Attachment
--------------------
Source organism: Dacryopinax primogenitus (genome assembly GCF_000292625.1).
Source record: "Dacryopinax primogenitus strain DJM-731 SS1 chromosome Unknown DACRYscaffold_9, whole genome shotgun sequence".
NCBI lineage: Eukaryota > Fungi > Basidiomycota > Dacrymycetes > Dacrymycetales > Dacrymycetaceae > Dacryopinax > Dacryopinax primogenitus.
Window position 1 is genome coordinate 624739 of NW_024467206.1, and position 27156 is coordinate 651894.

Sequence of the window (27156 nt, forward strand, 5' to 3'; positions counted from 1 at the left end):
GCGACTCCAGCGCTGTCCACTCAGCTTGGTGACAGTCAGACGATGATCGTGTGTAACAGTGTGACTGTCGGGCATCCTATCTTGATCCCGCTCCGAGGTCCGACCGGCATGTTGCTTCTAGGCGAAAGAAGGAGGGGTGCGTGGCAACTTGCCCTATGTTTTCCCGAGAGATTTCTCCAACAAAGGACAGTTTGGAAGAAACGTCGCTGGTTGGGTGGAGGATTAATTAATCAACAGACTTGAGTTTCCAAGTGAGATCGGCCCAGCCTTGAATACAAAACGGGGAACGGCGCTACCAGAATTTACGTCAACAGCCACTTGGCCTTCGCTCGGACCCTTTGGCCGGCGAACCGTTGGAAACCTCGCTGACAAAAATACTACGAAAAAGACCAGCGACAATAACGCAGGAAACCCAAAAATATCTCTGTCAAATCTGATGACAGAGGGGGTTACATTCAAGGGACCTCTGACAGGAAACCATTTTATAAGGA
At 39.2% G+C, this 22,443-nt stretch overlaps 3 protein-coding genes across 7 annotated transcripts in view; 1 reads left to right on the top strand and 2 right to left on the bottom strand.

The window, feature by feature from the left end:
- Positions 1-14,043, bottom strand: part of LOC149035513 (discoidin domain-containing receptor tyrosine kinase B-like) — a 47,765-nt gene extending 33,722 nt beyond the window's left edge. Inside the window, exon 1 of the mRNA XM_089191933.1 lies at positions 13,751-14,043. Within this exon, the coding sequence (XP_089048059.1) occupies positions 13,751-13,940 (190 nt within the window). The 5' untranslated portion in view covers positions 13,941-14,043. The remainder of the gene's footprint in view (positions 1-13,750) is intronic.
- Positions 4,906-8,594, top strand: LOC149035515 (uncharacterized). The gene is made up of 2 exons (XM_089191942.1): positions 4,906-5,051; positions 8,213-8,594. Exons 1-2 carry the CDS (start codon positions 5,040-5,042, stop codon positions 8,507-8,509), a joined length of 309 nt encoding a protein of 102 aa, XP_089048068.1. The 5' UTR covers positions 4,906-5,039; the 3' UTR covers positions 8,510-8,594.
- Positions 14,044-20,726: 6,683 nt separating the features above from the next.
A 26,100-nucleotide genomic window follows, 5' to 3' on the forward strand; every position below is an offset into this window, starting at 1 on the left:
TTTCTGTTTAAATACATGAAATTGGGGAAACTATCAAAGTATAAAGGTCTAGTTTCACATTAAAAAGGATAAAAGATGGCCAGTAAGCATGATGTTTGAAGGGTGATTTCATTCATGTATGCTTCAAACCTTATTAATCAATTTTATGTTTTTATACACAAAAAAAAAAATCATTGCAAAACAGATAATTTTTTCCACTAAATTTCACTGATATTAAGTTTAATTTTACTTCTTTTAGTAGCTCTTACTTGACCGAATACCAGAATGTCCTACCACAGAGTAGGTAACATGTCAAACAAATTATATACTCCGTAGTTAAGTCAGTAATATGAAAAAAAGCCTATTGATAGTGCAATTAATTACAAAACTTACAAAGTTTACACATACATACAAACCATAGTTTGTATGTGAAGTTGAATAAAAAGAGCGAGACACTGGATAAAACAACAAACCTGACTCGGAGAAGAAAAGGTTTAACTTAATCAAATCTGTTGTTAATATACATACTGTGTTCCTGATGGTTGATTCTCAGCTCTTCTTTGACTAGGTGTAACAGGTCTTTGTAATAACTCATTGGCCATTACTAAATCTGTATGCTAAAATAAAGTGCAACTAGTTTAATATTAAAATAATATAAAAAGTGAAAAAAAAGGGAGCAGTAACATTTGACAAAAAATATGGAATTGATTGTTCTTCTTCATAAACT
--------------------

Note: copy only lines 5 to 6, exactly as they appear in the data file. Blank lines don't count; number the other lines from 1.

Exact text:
Sequence of the window (27156 nt, forward strand, 5' to 3'; positions counted from 1 at the left end):
GCGACTCCAGCGCTGTCCACTCAGCTTGGTGACAGTCAGACGATGATCGTGTGTAACAGTGTGACTGTCGGGCATCCTATCTTGATCCCGCTCCGAGGTCCGACCGGCATGTTGCTTCTAGGCGAAAGAAGGAGGGGTGCGTGGCAACTTGCCCTATGTTTTCCCGAGAGATTTCTCCAACAAAGGACAGTTTGGAAGAAACGTCGCTGGTTGGGTGGAGGATTAATTAATCAACAGACTTGAGTTTCCAAGTGAGATCGGCCCAGCCTTGAATACAAAACGGGGAACGGCGCTACCAGAATTTACGTCAACAGCCACTTGGCCTTCGCTCGGACCCTTTGGCCGGCGAACCGTTGGAAACCTCGCTGACAAAAATACTACGAAAAAGACCAGCGACAATAACGCAGGAAACCCAAAAATATCTCTGTCAAATCTGATGACAGAGGGGGTTACATTCAAGGGACCTCTGACAGGAAACCATTTTATAAGGA